The airline and railroads - which really haven't gotten along since the 1930s when plane passengers would "fly by day and take the train at night" - are renewing old ties.
Eastern Airlines and Auto-Train have teamed up to offer a series of travel packages from the East and Midwest to Florida. Vacationers will be transported by plane, while their autos will travel by train. The two transportation companies are so sure of the success of the project that they're already accepting reservations, although the first trip is not scheduled until the middled of October and approval is required from the Interstate Commerce Commission.
Under the plan, vacationers will have reserved space for their cars on the Auto-Train system between the terminals of Lorton, Va. (15 miles south of Washington, D.C.), and Sanford, Fla. (near Orlando and Disney World), or between Louisville, Ky., and Sanford.
(In June, Auto-Train was designated the "official family railroad of Walt Disney World" and is sponsoring the WDW railroad at the Magic Kingdom. The company will be represented at the reservations desks at both the Polynesian and Contemporary Hotels there.)
After dropping off their cars at the Auto-Train terminals, the travelers are offered several options. From Lorton, for instance, they'll get free transportation to Washington National Airport where they can board an Eastern flight to Orlando. In Orlando, they'll be driven to a hotel to spend the night, and the next morning taken the 21 miles to Sanford to pick up their car. Not including airfare, the packages costs $109.40 per adult, double occupancy.
Similar packages are available from Louisville, and are priced from $104.50, excluding air fare. And return trips work the same way. Eastern and Auto-Train are high on the concept, even though planes and trains are in open competition for the passenger dollar.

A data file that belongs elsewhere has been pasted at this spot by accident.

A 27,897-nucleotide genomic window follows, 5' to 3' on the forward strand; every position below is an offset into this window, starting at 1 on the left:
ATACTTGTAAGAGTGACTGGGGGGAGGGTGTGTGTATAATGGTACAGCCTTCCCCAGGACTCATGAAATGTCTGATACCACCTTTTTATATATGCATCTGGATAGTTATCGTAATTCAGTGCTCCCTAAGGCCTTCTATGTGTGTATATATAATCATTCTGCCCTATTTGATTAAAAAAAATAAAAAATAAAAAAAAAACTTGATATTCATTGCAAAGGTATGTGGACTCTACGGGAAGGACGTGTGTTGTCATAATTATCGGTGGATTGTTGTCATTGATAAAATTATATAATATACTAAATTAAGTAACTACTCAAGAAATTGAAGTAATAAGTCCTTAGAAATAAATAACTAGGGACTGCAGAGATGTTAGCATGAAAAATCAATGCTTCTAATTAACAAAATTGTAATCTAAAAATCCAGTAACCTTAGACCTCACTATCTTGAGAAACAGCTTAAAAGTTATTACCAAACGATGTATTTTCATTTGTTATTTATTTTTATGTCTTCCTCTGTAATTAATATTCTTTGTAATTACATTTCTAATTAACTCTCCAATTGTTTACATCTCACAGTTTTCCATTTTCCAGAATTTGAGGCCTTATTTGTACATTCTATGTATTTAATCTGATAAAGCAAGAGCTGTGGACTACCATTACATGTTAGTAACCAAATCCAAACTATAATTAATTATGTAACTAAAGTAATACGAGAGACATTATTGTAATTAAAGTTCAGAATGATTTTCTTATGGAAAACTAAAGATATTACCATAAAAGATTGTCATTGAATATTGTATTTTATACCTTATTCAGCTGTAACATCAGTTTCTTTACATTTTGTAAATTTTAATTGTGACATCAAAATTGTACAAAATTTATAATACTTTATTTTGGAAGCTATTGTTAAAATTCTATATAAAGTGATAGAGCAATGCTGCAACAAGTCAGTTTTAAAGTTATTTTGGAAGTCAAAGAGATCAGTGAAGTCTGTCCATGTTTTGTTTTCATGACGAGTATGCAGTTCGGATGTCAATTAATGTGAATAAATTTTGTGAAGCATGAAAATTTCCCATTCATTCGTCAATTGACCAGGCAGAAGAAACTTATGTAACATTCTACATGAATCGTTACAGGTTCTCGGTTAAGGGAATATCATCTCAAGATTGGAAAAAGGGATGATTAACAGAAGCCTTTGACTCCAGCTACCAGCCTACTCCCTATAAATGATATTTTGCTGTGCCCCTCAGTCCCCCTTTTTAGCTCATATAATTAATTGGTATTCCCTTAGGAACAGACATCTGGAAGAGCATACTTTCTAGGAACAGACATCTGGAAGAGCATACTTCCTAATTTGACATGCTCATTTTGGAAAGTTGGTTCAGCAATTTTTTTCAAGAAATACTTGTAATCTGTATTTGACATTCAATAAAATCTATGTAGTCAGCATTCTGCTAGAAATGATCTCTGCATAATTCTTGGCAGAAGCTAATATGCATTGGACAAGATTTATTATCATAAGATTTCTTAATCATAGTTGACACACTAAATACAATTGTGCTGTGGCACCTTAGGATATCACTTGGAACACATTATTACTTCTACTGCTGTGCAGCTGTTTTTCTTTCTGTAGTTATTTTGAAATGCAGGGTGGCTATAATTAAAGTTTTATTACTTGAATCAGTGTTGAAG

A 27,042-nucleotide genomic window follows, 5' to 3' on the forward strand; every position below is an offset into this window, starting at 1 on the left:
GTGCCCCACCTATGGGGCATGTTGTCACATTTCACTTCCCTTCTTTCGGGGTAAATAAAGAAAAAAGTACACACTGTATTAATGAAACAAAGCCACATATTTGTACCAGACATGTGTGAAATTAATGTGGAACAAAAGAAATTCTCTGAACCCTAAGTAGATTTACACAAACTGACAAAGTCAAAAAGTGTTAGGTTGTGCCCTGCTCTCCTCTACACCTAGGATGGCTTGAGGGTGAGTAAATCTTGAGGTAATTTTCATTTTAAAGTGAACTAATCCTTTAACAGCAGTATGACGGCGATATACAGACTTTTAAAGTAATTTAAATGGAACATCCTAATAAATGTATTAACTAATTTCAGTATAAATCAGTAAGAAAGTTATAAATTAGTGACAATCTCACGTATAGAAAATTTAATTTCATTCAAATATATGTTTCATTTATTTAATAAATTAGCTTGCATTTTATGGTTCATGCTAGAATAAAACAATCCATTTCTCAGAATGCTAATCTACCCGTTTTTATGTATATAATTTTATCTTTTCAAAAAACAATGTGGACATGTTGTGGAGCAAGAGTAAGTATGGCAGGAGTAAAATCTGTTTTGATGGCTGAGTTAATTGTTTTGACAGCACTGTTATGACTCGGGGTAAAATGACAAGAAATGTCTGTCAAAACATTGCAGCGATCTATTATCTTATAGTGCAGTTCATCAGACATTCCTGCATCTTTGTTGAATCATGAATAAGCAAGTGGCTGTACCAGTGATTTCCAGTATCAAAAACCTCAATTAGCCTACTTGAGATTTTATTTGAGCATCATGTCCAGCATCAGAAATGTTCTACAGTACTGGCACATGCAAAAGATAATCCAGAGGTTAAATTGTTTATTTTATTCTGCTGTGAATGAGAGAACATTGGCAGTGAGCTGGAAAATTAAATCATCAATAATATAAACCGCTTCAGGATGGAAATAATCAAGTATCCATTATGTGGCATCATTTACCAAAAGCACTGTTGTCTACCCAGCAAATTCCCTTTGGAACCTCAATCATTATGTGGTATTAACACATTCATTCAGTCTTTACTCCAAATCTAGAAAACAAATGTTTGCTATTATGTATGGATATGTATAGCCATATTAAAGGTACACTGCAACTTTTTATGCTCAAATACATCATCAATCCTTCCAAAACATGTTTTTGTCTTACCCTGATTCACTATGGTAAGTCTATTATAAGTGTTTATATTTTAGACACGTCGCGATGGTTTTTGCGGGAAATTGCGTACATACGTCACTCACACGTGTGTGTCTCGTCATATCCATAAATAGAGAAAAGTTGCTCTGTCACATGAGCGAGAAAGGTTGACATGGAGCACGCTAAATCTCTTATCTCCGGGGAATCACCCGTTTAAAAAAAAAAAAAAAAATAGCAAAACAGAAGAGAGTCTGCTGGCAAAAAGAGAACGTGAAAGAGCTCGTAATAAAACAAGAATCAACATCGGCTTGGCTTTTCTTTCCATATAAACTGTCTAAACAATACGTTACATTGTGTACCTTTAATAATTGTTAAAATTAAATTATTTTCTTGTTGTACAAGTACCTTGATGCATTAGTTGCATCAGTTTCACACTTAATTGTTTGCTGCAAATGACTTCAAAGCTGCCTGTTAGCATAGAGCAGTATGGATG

"I think we'll both benefit greatly by the plan, said David Kunstler, Eastern vice president. "We think we'll be giving the traveling public something they've been wanting for a long time." Richard Goldstein, Auto-Train vice president, also feels the partnership will be a beneficial one. He explained that Auto-Train missed business, especially during peak seasons, because they do not have enough passenger cars. "We had too many passengers and couldn't accommodate them all, though we have enough trains to carry the automobiles. Under this plan, we'll be able to carry passengers as well as the cars of Eastern's passengers."
If the plan is approved and proves popular with the public, it may usher in a whole new concept in vacation travel. Eventually we may see trains transporting automobiles from every major city, while their drivers are flying to the same destinations. It not only would cut down wear and tear on both driver and car, but also in these days of the fuel crunch could prove to be an enery-efficient combination as well as an economically pratical one for the long-distance motorist.